[Commenting note: Please take Christianity from a Watsonian rather than a Doylist perspective (link goes to tvtropes). Antitheism is fine, but pointing out that Christianity is not ‘technically’ ‘true’ is boring. Do you go up to people arguing about the ending of Infinite Jest and tell them it is made up?]
[Content warning: Nice Jesus.]
[Epistemic warning: I am an atheist.]
[Warning warning: Warnings.]

Christian sotierology is the study of how, exactly, Jesus dying on the cross managed to cause everyone to be released from sin, given that at first blush “God gets murdered” has no obvious connection to “God forgives people’s sins”. The most popular among modern Protestants is the penal substitution theory, because– with the exception of Pentecostals– modern Protestants have no sense of aesthetics.

(Episcopalians sort of have a sense of aesthetics but they stole it from the Catholics.)

But there are other theories: this article presents an excellent explanation of the Christus Victor theory, popular among the Church Fathers.

When I was Christian, I came up with my own theory of the atonement. My argument was that, while God was all-knowing, that didn’t mean he was all-experiencing. I know everything that’s happening downstairs right now, but that doesn’t mean I have the experience of being downstairs. At the time, I didn’t have the concept of “qualia”, but that’s what I was groping for: God has the qualia of a deity.

Unfortunately, forgiveness and compassion require the ability to understand, really fundamentally. God is, quite literally, Good Itself; how can Good Itself understand temptation, the desire to choose the worse over the better? If the root of compassion is “I am human; nothing human is alien to me”, where does that leave God, the opposite of humanity?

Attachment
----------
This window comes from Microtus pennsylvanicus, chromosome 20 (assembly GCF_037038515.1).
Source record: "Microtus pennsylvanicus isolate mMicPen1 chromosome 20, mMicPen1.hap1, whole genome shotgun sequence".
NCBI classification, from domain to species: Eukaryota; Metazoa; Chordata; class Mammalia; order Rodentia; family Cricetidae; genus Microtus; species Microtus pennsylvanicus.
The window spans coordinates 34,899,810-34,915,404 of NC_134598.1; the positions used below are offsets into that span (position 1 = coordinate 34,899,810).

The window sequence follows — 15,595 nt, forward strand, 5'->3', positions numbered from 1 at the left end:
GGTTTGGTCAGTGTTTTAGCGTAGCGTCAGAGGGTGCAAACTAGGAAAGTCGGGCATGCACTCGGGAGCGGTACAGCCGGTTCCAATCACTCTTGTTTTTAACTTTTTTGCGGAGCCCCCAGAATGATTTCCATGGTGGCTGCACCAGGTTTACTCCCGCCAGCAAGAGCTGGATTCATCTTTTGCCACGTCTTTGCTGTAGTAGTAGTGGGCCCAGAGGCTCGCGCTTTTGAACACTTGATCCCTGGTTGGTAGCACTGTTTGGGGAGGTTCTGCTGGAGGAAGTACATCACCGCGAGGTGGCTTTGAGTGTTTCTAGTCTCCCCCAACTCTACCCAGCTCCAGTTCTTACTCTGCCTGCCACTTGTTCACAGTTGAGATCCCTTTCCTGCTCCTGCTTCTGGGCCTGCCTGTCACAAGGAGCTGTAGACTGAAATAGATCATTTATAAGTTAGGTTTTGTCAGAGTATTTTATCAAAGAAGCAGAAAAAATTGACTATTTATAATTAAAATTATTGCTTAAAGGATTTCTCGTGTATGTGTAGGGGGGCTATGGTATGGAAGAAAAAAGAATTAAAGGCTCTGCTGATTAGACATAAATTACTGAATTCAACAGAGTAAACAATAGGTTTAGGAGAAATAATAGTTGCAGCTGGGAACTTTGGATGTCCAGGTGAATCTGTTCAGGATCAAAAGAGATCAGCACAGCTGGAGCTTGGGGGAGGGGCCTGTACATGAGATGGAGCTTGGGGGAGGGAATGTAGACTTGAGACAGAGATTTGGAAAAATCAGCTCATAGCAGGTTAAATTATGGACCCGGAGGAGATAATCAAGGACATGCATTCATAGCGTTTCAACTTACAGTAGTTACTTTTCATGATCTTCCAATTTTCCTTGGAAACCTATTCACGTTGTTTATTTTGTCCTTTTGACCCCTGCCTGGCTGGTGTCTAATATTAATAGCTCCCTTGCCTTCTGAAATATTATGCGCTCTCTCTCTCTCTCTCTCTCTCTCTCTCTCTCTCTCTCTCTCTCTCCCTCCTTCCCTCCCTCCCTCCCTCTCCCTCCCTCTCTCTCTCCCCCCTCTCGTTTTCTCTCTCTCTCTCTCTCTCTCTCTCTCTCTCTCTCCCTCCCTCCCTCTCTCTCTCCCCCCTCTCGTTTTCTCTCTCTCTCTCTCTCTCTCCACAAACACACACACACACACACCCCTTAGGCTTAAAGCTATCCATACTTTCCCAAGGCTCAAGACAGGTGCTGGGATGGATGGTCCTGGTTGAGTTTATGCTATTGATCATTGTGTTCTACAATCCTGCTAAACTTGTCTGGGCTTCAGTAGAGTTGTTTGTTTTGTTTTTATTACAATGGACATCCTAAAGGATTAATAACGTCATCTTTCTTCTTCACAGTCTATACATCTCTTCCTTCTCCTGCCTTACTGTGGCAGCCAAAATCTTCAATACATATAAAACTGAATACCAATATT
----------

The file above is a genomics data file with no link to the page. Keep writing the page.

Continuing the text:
The answer is that God chooses to become human. He experiences everything we experience: he has a mother and a father; he eats; he gets drunk; he doesn’t know things; he farts; he is tempted; he gets angry, occasionally at innocuous fig trees; he suffers; and, finally, he has the ultimate human experience, the only one all of us share– he dies.

And he understands, and so he can forgive. It isn’t the death that causes God to be able to forgive; it’s the Incarnation, the Word made flesh and dwelt among us, with the cross as a capstone.

This naturally leads to universalism— if God forgives, he forgives us all– but to be honest I never had much truck with the idea of an all-good God torturing everyone forever.

So here’s the question: it is very unlikely I am the first person to come up with this theory, given that Christianity is the world’s most popular fandom and has some of the smartest big name fans. Has anyone else heard of a theologian who came up with a similar thing? Is it already a heresy that has a name? Also, what good theories of the atonement do you know?